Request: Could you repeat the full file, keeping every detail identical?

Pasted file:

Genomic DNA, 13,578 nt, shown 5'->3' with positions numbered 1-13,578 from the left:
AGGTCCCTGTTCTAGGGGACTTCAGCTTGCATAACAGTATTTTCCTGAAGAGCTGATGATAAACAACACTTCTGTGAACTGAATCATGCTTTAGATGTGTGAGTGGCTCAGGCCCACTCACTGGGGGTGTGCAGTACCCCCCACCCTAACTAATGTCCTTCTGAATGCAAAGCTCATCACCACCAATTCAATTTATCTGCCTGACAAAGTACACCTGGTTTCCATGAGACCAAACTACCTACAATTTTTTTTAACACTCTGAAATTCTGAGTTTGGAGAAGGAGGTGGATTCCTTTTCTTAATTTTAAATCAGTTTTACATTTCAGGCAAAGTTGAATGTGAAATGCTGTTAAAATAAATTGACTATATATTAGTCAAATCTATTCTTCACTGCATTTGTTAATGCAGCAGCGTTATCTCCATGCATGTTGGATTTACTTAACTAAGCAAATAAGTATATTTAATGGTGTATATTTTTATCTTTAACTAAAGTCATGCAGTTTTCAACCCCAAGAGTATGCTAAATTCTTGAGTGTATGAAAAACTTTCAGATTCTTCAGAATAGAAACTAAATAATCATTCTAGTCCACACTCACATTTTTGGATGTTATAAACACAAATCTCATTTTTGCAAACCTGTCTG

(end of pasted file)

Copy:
Genomic DNA, 13,578 nt, shown 5'->3' with positions numbered 1-13,578 from the left:
AGGTCCCTGTTCTAGGGGACTTCAGCTTGCATAACAGTATTTTCCTGAAGAGCTGATGATAAACAACACTTCTGTGAACTGAATCATGCTTTAGATGTGTGAGTGGCTCAGGCCCACTCACTGGGGGTGTGCAGTACCCCCCACCCTAACTAATGTCCTTCTGAATGCAAAGCTCATCACCACCAATTCAATTTATCTGCCTGACAAAGTACACCTGGTTTCCATGAGACCAAACTACCTACAATTTTTTTTAACACTCTGAAATTCTGAGTTTGGAGAAGGAGGTGGATTCCTTTTCTTAATTTTAAATCAGTTTTACATTTCAGGCAAAGTTGAATGTGAAATGCTGTTAAAATAAATTGACTATATATTAGTCAAATCTATTCTTCACTGCATTTGTTAATGCAGCAGCGTTATCTCCATGCATGTTGGATTTACTTAACTAAGCAAATAAGTATATTTAATGGTGTATATTTTTATCTTTAACTAAAGTCATGCAGTTTTCAACCCCAAGAGTATGCTAAATTCTTGAGTGTATGAAAAACTTTCAGATTCTTCAGAATAGAAACTAAATAATCATTCTAGTCCACACTCACATTTTTGGATGTTATAAACACAAATCTCATTTTTGCAAACCTGTCTG